Thomas Flanagan disapproves the idea of Native sovereignty ever coexisting with Canadian sovereignty. Flanagan identifies the flaws in Townshend’s arguments referring to them as a theoretical approach and not a practical approach. It is true that the sharing of jurisdictional power is the essence of the Canadian state but this cannot apply to the Aboriginals of Canada. One reason a third level of government cannot work in Canada is “In the 10 provinces, Canada has over six hundred Indian bands living on more than 2200 reserves, plus hundreds of thousands of Métis and non-status Indians who do not possess reserves,” (Flanagan 44). Flanagan draws the fact that “No one has proposed a workable mechanism by which this far-flung archipelago could
Charlie Angus was elected as a Member of Parliament in 2004, a role which took him to the Forgotten Children of Attawapiskat. It was his experiences prompted him to write his book, Children of the Broken Treaty: Canada’s Lost Promise and one Girl’s Dream, which tells the story of Indigenous persons of Canada’s struggles, including treaty rights, residential schools, as well as the fight for education and safe housing. The book provides a challenge to many common assumptions, and it also explores many themes which are used to explain the events which have shaped Canadian culture and policies. Angus begins his book by touching on some of the original treaties signed between the first Canadian government and the members of the bands that are indigenous to the land. One of these was Treaty 9, which promised education for Indigenous children. The book then developed into the foundation of residential schools, and the horrors that are endured there. In addition to the horrendous amounts of verbal, physical and sexual abuse which took place in these schools, the students who attended these institutions faced the mass genocide of their culture, as the unspoken purpose of these schools was “to kill the Indian in the child” (Angus, 2015, p. 14). The beginning of the book, while very dark, provides an honest introduction to some of the themes that can be spotted throughout the book, and history itself. The three themes that primarily stood out to me as a reader were: cultural
During the whole of this article, Denis tactfully presents the almost stereotypical uncaring view of the European-Canadians. On the outside these people portray a positive, supportive front, however, this is taken down as Denis uncovers an apathetic mentality towards Residential Schools. Countless people push the blame to the past as they did not commit these insufferable acts; wanting to move on and leave these events behind. However, we are shown throughout this article that this is not always the mindset European-Canadians have. Many European-Canadians feel strongly towards making amends and taking action in supporting these people who were so severely influence by Residential Schools. The Anishinaabe see the shift of blame and worry that no change will commence as part of the apology. Denis communicates to the reader that this is only a step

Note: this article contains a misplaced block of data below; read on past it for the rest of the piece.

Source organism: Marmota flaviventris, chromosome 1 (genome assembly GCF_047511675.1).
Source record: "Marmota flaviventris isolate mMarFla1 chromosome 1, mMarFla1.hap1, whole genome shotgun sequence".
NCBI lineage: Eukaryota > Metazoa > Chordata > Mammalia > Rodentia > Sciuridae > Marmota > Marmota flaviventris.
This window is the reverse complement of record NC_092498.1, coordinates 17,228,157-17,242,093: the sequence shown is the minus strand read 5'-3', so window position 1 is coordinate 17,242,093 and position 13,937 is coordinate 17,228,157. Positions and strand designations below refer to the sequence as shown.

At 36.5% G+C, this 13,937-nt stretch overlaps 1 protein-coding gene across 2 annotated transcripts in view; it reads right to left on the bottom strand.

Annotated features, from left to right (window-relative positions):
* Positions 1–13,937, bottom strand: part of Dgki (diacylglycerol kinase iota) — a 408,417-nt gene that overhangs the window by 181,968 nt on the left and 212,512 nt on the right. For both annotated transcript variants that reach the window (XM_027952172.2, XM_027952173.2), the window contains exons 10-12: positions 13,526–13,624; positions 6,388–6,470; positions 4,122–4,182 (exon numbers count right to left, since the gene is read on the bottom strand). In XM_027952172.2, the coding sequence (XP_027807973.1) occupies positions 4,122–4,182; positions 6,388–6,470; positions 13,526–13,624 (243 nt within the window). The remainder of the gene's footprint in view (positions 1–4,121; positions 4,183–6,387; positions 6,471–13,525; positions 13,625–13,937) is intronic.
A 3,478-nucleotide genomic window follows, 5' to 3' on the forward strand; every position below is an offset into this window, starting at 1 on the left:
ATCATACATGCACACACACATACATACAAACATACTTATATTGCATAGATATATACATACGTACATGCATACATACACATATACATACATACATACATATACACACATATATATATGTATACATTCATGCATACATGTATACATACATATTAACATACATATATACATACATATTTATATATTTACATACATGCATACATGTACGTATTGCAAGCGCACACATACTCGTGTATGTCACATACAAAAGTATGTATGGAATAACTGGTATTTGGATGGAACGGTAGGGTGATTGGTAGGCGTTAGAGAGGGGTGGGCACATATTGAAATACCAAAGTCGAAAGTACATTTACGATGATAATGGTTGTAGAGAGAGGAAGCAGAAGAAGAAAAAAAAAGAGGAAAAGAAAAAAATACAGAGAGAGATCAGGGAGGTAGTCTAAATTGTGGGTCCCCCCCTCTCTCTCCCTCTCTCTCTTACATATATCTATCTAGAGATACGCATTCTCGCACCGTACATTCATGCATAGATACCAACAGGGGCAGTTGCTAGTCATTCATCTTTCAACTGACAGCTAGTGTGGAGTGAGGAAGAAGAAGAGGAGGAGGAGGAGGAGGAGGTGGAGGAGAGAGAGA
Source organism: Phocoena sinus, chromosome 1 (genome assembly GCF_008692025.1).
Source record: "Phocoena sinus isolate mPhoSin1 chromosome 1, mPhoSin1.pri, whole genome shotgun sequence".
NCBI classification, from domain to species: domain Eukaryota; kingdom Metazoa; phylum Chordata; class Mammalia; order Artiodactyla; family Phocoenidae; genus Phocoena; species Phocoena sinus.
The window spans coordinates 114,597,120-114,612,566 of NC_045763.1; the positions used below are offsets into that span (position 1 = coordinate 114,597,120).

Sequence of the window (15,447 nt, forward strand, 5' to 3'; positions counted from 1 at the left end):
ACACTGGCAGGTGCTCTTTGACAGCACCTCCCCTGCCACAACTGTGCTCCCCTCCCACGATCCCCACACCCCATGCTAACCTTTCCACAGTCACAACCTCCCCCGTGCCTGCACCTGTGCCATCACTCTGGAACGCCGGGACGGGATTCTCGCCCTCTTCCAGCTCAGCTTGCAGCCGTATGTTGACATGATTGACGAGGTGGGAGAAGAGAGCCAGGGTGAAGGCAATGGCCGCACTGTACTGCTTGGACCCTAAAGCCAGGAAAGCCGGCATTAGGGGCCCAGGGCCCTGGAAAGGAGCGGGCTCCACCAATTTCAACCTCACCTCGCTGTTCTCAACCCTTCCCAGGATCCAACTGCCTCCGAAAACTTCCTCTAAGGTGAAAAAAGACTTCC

The case being presented is the Kahkewistahaw First Nation v. Taypotat, which is a 2015 Supreme Court of Canada decision. The Kahkewistahaw First Nation developed an election code, which required that candidates who wished to be a Band Councilor or Chief must have achieved at least a grade 12 education (CanLII, 2015). The Chief for the majority of the previous three decades (27 years), 76 year old Louis Taypotat, had only attained a grade 10 education, which caused him to be disqualified from candidacy (CanLII, 2015). Taypotat opposed the process of the development of the election code, his disqualification, and the constitutionality of the election requirement (CanLII, 2015). His main argument was that the requirement for a candidate to possess a Grade 12 education violated section 15(1) of the Canadian Charter of Rights and Freedoms which states that, “Every individual is equal before and under the law and has the right to the equal protection and equal benefit of the law without discrimination and, in particular, without discrimination based on race, national or ethnic origin, colour, religion, sex, age or mental or physical disability”, and that educational attainment is analogous to race and age (Canadian Charter of Rights
INTENT OF RESOURCE A majority of Canadians, including teachers, have a limited understanding of Aboriginal people, their culture, history and experiences. Instead, they have been informed by dominant discourses (see Schick & St Denis, 2005 as cited in Dion, 2007). Aboriginal learners and their families are often misunderstood and judged. The blame is often placed on them for their failure to achieve in the educational systems (Battiste, 2000; Kulchyski, McCaskill, & Newhouse, 1999 as cited in Hare & Davidson, 2015). The intent of the resource’s use is to bring to light and expose the cruel practices of the entire residential school system and the hardships and the sufferings experienced by the generations of Aboriginal victims taken into this system. This is in order to enlighten and
There have been many significant cases that have dealt with the issue of jurisdiction. Among these cases was the Sparrow case of 1990. The Court determined that “Aboriginal Rights were constitutionally protected, and that those rights can only be extinguished with First Nations consent.” Moreover, the Court ruled that